This artist’s view shows the planet orbiting the young star Beta Pictoris. Image Credit: ESO/L. Calcada/N. Risinger

For the first time ever, astronomers have measured the rotation rate of an exoplanet. With the help of the European Southern Observatory (ESO)’s Very Large Telescope (VLT), astronomers have determined that a day on Beta Pictoris b lasts a mere eight hours – this is much shorter than any planet in our solar system. Beta Pictoris b’s equator is moving at speeds of up to 62,137 miles per hour (100,000 kilometers per hour), showing the relationship between mass and rotation.

Approximately 63 light-years away in the constellation Pictor (the Painter’s Easel), the exoplanet Beta Pictoris b orbits its host star Beta Pictoris at a distance of only eight times the distance from Earth to the Sun. This earns Beta Pictoris b the distinction of the closest exoplanet to its host star ever imaged.

Dutch astronomers from Leiden University and the Netherlands Institute for Space Research (SRON) used the CRIRES instrument on VLT in order to determine the exoplanet’s equatorial rotation velocity. In comparison, Jupiter’s equatorial rotation velocity is 29,240 mph (47,000 km per hour) while the Earth’s is only 1,056 mph (1,700 km per hour). Beta Pictoris b is 3,000 times more massive and 16 times larger than the Earth, yet a day only lasts eight hours.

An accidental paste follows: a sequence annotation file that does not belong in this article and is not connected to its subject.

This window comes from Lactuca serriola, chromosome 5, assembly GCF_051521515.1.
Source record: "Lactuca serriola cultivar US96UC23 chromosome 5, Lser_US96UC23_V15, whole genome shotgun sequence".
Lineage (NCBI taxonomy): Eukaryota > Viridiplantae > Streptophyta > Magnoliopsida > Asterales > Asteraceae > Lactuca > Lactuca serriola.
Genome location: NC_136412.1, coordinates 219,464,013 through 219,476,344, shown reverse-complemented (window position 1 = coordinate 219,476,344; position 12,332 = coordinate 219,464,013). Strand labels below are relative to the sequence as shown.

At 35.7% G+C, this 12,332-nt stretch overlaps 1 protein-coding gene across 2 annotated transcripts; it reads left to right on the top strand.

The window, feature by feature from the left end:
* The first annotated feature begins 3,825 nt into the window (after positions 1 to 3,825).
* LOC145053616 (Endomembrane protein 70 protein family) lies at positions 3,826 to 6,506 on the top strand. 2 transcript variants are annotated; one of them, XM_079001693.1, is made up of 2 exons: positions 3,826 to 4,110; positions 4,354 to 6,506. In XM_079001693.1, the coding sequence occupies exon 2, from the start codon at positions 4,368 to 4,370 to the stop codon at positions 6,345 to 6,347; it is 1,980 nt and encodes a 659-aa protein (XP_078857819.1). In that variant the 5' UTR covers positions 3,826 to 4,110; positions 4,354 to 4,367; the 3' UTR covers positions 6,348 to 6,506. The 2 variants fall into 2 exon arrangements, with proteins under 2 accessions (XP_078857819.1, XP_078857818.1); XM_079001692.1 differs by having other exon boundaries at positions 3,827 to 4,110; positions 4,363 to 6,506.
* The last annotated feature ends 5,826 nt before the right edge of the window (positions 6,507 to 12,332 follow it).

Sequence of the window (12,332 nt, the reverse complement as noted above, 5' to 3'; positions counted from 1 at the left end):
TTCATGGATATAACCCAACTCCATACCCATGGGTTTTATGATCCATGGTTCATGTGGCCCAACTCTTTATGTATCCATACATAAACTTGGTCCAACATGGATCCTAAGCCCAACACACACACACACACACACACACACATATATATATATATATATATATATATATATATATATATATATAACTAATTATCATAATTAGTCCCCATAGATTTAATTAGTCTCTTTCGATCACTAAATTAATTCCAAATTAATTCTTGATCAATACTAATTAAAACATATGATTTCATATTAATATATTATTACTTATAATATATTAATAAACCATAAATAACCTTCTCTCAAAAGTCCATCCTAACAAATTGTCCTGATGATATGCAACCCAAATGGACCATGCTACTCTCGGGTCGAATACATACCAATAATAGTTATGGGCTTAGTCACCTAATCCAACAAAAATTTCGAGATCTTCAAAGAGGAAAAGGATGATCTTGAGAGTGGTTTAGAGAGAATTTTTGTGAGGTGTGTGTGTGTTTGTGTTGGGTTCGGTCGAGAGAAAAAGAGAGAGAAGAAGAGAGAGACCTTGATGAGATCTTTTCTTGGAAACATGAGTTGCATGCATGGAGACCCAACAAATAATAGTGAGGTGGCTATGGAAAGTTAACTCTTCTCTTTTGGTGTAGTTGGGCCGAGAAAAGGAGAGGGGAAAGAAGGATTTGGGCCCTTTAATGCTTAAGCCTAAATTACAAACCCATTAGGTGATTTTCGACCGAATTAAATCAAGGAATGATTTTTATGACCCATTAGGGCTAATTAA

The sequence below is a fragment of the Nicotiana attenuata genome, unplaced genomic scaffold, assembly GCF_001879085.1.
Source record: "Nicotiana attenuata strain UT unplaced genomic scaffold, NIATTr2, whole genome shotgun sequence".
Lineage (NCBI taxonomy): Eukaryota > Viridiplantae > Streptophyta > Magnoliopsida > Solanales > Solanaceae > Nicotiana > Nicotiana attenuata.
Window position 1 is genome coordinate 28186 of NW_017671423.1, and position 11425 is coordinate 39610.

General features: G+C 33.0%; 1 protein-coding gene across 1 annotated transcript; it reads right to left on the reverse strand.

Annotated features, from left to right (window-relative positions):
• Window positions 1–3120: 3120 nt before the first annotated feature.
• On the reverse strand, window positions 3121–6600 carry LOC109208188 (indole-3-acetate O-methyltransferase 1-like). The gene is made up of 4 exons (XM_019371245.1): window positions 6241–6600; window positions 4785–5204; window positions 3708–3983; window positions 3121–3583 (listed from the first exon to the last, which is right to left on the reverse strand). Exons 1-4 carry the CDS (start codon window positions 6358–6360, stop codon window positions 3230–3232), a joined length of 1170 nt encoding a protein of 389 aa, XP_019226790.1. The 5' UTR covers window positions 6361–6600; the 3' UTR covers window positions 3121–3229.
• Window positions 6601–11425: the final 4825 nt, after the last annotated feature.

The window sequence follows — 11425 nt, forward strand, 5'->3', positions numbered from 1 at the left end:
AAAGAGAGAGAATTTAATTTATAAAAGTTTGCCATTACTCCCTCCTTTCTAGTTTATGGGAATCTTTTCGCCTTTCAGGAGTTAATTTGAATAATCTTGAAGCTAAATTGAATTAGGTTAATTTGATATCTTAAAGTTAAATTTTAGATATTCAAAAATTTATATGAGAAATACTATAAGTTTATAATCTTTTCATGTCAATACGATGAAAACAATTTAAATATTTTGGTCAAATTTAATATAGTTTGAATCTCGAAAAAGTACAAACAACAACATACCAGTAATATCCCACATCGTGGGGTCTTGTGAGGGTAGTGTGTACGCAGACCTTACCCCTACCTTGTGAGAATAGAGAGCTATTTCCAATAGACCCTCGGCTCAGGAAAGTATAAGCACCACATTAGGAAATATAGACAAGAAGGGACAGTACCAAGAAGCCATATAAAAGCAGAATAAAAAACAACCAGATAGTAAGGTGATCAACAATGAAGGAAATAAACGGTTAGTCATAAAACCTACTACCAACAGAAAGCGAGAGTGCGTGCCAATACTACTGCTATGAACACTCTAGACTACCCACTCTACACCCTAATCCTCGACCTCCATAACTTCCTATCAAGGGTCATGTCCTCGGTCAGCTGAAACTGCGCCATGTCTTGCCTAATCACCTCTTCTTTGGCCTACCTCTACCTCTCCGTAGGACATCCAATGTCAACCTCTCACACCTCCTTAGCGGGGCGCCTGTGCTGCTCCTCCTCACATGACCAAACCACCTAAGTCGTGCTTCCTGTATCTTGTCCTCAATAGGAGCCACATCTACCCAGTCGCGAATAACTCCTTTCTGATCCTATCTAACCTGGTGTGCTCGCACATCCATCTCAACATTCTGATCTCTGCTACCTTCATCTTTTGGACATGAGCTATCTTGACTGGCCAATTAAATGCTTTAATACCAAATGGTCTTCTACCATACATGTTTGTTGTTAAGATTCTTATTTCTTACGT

It is not known why some planets spin fast and others more slowly,” says co-author Remco de Kok, “but this first measurement of an exoplanet’s rotation shows that the trend seen in the Solar System, where the more massive planets spin faster, also holds true for exoplanets. This must be some universal consequence of the way planets form.

This graphic shows the rotation speeds of several of the planets in the Solar System along with the recently measured spin rate of the planet Beta Pictoris b. Image Credit: ESO/I. Snellen

Beta Pictoris b is very young, about 20 million years old, compared to the Earth’s 4.5 billion years. During its lifespan, the planet will cool and shrink, thus increasing its rate of rotation. However, there could be outside forces that affect the spin. Our own planet’s spin has been slowing over time thanks to tidal interactions with the Moon.

In order to determine the planet’s rotational signal, astronomers used a technique known as high-dispersion spectroscopy. By splitting the light into its constituent colors/different wavelengths and applying the Doppler effect, astronomers were able to detect changes in wavelengths to observe that different parts of the planet were moving at different rates and in opposite directions in relation to the observer. Astronomers then carefully removed the effects of the parent star, allowing them to extract the planet’s rotation signal.

Doppler imaging has been used by astronomers for several decades to map stellar surfaces and even the surface of Luhman 16B, a brown dwarf. Since Beta Pictoris b has a fast spin, astronomers will be able to construct a global map in the near future, even showing any potential cloud patterns and large storms.


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